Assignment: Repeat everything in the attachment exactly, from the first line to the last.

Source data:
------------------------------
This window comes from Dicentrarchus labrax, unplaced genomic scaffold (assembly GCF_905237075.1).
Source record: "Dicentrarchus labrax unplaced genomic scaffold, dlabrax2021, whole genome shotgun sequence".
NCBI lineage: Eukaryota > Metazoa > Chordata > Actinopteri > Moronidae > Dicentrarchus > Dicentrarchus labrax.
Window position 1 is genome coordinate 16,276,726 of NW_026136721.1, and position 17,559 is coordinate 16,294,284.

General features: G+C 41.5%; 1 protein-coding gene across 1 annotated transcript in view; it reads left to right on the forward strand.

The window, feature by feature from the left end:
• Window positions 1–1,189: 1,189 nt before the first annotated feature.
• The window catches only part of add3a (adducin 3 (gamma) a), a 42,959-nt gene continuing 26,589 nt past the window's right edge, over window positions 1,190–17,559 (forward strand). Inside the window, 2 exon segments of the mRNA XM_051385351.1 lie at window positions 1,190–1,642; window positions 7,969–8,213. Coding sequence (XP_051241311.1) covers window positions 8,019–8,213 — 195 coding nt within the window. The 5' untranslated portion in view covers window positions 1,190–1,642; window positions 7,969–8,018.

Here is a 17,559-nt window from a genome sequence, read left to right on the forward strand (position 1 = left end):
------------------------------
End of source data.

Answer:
This window comes from Dicentrarchus labrax, unplaced genomic scaffold (assembly GCF_905237075.1).
Source record: "Dicentrarchus labrax unplaced genomic scaffold, dlabrax2021, whole genome shotgun sequence".
NCBI lineage: Eukaryota > Metazoa > Chordata > Actinopteri > Moronidae > Dicentrarchus > Dicentrarchus labrax.
Window position 1 is genome coordinate 16,276,726 of NW_026136721.1, and position 17,559 is coordinate 16,294,284.

General features: G+C 41.5%; 1 protein-coding gene across 1 annotated transcript in view; it reads left to right on the forward strand.

The window, feature by feature from the left end:
• Window positions 1–1,189: 1,189 nt before the first annotated feature.
• The window catches only part of add3a (adducin 3 (gamma) a), a 42,959-nt gene continuing 26,589 nt past the window's right edge, over window positions 1,190–17,559 (forward strand). Inside the window, 2 exon segments of the mRNA XM_051385351.1 lie at window positions 1,190–1,642; window positions 7,969–8,213. Coding sequence (XP_051241311.1) covers window positions 8,019–8,213 — 195 coding nt within the window. The 5' untranslated portion in view covers window positions 1,190–1,642; window positions 7,969–8,018.

Here is a 17,559-nt window from a genome sequence, read left to right on the forward strand (position 1 = left end):